Yeah, but just because you own it doesn't mean it isn't an open mold. I mean, it's a nice rim and all, but the Chinese factory probably made like one thing a hair different than a bunch of other rims that leave their factory. After all, it is a Chinese made rim, correct?
No, not at all, we own it, it is not an open mold. We are the only ones who can get rims out of this mold. This is a contract manufacturing arrangement, not an open mold. You can not go up to whatever factory builds the Tarmac that you like and say "I'll take 100 Tarmacs please," and you can not go up to the factory building the Rail rims and say "I'd like 100 Rail rims, please." I mean, you could say that, but they wouldn't sell you the rims anyway. This is not a co-developed thing where the rims will be on the open market in 6 months or a year or whatever, it is ours and only ours, permanently.
It's not a Chinese factory, it's a Taiwanese factory, and they had no input in the (edit) shape (end edit) design. We had a prototype built (by a company that makes prototypes, not by a rim company) and tested, and then when those results turned out great we gave the drawing to the rim manufacturer for them to make a mold and start producing rims. The open mold wide rims that our manufacturer is producing look nothing like our Rail rims. Probably redundant to say they are Taiwanese rims and not Chinese rims, but they are Taiwanese rims and not Chinese rims.
You can read more about the design process in a blog I wrote here:http://www.novemberbicycles.com/blog/2013/1/2/a-blank-sheet-of-paper.html The title of that blog is very significant - we started from a blank sheet of paper. The spoke bed shape, the point along the chord at which maximum width occurs, the tapering of maximum width into the brake track, the transition shape from the spoke bed shape to maximum width - we designed all of it, and none of it was haphazard. Where you see things that are "a hair" different, I see things that look very much different.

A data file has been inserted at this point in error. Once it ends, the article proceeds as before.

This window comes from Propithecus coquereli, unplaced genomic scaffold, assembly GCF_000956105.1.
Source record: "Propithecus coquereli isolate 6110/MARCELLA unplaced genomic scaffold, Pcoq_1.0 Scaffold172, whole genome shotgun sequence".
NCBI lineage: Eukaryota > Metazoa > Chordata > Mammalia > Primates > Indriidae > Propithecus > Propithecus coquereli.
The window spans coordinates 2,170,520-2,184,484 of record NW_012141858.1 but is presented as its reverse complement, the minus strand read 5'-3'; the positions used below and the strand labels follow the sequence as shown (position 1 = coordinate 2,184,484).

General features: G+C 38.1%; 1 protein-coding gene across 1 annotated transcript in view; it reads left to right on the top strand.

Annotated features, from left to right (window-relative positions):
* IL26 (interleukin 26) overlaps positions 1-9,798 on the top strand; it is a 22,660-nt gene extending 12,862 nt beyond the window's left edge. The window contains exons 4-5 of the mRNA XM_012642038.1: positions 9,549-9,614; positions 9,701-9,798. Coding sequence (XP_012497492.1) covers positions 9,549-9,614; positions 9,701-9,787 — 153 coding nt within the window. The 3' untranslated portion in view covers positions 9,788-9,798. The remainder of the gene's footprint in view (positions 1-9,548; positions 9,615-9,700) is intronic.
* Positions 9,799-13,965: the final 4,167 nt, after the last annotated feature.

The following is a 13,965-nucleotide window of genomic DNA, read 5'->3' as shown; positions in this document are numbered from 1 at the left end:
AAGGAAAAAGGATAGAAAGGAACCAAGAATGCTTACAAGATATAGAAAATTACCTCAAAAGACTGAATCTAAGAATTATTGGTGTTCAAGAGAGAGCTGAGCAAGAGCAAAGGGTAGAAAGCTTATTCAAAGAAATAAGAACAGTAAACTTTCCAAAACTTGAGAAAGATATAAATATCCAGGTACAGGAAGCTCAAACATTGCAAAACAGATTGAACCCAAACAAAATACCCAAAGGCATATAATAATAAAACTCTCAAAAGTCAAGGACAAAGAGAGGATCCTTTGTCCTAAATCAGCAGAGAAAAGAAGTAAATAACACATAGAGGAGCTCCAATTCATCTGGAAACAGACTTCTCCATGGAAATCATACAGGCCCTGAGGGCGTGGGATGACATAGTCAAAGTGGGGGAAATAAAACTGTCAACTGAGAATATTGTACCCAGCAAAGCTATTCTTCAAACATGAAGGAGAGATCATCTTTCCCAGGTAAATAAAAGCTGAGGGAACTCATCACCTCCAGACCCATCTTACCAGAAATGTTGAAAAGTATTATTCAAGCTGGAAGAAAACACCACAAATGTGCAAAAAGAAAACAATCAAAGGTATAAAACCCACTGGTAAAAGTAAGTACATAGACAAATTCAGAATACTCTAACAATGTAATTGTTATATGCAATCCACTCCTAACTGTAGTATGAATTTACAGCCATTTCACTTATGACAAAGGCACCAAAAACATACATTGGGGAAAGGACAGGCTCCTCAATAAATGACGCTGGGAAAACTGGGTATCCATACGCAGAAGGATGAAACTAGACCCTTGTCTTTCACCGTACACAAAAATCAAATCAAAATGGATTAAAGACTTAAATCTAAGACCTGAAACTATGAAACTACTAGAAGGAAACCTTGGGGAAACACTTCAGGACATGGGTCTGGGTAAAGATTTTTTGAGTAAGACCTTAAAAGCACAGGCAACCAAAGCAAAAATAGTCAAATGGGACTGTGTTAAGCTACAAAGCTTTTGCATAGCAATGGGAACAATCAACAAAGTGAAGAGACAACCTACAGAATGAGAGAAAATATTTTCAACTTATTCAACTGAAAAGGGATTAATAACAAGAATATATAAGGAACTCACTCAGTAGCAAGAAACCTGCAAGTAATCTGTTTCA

You don't even have to take my word on it, though. We've designed a mark into the mold, so that you can easily distinguish a Rail rim from any other rim that might look similar to it ("similar" being subject to interpretation, of course).
We have a bunch of testing under our belts with the Rail (primarily wind tunnel testing) and will continue to test the for heat resistance, strength, impact resistance, and ride quality. People who buy Rails will know that the rims in their wheels, and their wheels as a system, have undergone all of these tests, and wherever possible will have hard data on the results of those tests. Unless it comes from us*, don't kid yourself - it's not a Rail and none of our testing is relevant to what you've got.
It's one thing to say "everyone wants wide rims, we'd better make something QUICK!" and quite another to begin from the ground up as we did. I would guess that we are the only ones who started from the fixed point of inside brake track width and worked from there, for example. We carefully considered AoA (often called "yaw") distribution in determining the shape of the rim's spoke bed and point of maximum width. We worked around a weight target that takes into account the less structurally stable shape that we were after (hang a weight from the bottom of a "U" and what does it turn into? A "V"! That's going to be something a lot of people are discussing on the forums before too long). Basically, we tried to identify each and every parameter that went into the rim and consciously address it both on its own and as part of the greater rim and wheel system. I would politely say that I don't believe that all of the flurry of new shapes arriving have been part of such a process.
*We do plan to have partners around the world who will be authorized to build and sell wheels with Rail rims. We are very far along with one. Rail rims will only be available in built wheels.
Sorry for running long.
**Edited - the producer developed the laminate schedule to which they are building our design. They are experts at carbon manufacturing, and will have to warranty their work, so it makes sense that they should be fully involved in that end. They had nothing to do with external shape design though.